Is there strong scientific evidence for near-death experiences? On this ID The Future, host Andrew McDiarmid speaks with Dr. Gary Habermas about his chapter evaluating the evidence for near-death cases in the new book Minding the Brain: Models of the Mind, Information, and Empirical Science.
As Dr. Habermas explains, most near-death accounts contain both objective and subjective elements. Personal testimony about other realms can’t be independently corroborated, but objective evidence rooted in this world can be confirmed and evaluated. “I can’t verify heavenly discussions or heavenly sites,” says Habermas, “so the kind of NDE data I’m talking about virtually always occur on this earth in normal kinds of situations, like parking lots or in your home two miles away. That’s where the evidence comes from.”
Dr. Habermas relays several examples of near-death cases with strong evidential support. He also lays out five different lines of verifiable phenomena: reports in the room the patient occupies, reports outside of the room, experiences relayed by blind patients, cases where other living people also experience the NDE, and cases of loved ones already dead who share unique information. After studying hundreds of evidential cases, Habermas contends that the evidence is both plentiful and varied, having the potential to satisfy even the most skeptical of observers. He encourages people to survey the evidence and make up their own minds. “It’s such a momentous possibility that it can lead a person onto a path of discovery and research on their own, going where they think the evidence leads.”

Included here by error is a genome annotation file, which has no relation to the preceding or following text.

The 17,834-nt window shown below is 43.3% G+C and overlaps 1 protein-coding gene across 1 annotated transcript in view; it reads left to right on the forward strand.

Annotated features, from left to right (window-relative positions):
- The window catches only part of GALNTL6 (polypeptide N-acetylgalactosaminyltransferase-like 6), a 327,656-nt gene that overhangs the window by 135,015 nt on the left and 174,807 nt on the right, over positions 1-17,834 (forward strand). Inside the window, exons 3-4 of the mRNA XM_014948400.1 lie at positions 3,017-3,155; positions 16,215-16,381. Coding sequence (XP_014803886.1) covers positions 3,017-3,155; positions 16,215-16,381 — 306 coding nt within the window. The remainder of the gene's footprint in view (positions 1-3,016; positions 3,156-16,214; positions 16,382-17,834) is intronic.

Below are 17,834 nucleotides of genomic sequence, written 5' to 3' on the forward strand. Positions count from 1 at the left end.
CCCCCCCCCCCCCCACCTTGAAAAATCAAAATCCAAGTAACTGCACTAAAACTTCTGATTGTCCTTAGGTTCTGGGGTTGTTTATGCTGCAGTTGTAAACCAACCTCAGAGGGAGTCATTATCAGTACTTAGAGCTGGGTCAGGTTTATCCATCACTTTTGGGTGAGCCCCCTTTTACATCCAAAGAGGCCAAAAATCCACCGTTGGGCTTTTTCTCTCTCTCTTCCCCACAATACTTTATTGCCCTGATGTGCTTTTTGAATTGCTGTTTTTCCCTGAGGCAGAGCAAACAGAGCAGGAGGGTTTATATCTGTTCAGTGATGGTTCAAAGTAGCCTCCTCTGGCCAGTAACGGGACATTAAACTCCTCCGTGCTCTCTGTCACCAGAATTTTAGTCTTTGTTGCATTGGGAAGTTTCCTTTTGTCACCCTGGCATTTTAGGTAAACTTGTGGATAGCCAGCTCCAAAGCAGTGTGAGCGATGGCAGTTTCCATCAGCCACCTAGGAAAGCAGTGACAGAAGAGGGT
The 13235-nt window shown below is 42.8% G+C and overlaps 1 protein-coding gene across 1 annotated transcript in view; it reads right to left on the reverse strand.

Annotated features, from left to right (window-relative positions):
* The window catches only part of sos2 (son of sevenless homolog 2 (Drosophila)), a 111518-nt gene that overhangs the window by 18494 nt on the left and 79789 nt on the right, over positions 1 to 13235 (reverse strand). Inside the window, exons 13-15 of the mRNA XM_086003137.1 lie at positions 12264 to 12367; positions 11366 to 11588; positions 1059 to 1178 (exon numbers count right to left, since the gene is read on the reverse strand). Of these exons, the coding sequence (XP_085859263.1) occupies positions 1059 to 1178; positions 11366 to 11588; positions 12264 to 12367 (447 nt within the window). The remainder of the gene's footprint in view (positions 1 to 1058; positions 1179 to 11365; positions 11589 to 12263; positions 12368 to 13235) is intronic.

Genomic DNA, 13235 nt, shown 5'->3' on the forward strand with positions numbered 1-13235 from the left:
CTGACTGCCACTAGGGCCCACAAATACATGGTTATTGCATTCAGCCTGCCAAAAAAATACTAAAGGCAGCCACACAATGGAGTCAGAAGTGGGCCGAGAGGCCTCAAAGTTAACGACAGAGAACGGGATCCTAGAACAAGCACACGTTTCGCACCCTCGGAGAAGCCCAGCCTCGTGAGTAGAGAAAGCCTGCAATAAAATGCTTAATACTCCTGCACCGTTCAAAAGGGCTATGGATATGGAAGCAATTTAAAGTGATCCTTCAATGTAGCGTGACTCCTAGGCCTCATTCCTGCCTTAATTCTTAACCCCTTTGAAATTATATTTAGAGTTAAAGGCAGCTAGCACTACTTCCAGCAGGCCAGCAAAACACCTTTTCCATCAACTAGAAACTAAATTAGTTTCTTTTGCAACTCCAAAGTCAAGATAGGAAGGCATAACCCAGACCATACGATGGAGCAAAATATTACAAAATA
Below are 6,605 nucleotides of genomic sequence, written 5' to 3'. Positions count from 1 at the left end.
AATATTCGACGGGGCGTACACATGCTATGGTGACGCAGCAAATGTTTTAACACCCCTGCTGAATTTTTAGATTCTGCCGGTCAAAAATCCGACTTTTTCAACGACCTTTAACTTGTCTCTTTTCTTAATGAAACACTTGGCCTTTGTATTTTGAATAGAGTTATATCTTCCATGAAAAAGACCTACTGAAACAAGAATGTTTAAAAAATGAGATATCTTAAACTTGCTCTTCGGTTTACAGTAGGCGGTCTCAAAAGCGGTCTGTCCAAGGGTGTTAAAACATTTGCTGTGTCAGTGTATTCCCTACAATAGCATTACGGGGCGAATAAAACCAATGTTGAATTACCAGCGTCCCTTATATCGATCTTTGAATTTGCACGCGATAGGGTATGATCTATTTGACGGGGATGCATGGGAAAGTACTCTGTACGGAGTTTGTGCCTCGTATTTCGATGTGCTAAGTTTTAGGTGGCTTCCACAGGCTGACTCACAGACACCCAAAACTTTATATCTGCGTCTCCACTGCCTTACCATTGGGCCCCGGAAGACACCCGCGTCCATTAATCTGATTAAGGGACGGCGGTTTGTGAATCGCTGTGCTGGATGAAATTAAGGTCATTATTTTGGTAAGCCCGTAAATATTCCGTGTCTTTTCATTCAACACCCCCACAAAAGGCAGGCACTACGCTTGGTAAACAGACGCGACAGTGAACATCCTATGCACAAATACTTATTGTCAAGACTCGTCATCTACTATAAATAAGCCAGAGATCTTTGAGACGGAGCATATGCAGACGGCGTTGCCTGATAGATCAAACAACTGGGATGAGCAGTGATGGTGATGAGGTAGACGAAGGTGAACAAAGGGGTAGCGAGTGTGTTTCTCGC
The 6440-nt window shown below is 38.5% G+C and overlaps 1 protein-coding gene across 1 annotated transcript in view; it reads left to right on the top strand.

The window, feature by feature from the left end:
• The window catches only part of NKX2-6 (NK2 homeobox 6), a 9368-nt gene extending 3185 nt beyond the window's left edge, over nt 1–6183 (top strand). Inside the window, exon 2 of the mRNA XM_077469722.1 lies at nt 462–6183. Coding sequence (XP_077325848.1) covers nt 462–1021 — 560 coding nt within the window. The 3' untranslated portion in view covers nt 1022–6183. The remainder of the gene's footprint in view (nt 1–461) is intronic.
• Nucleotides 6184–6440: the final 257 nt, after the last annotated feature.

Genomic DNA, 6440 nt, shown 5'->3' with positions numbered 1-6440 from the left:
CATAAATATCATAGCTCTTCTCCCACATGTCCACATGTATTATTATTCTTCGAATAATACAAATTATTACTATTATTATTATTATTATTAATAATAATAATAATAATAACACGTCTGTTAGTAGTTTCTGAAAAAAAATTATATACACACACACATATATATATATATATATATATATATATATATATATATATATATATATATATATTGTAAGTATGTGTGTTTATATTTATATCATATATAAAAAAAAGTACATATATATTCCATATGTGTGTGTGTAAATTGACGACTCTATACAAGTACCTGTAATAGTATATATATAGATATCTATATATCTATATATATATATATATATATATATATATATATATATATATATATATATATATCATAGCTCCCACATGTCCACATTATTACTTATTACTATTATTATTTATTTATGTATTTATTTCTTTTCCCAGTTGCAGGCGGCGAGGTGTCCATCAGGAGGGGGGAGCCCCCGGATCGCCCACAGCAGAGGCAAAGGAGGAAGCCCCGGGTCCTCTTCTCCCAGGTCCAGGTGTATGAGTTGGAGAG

To read Dr. Habermas’s chapter on near-death experiences, get your copy of Minding the Brain.
Learn more about Dr. Habermas and his work at his website, garyhabermas.com.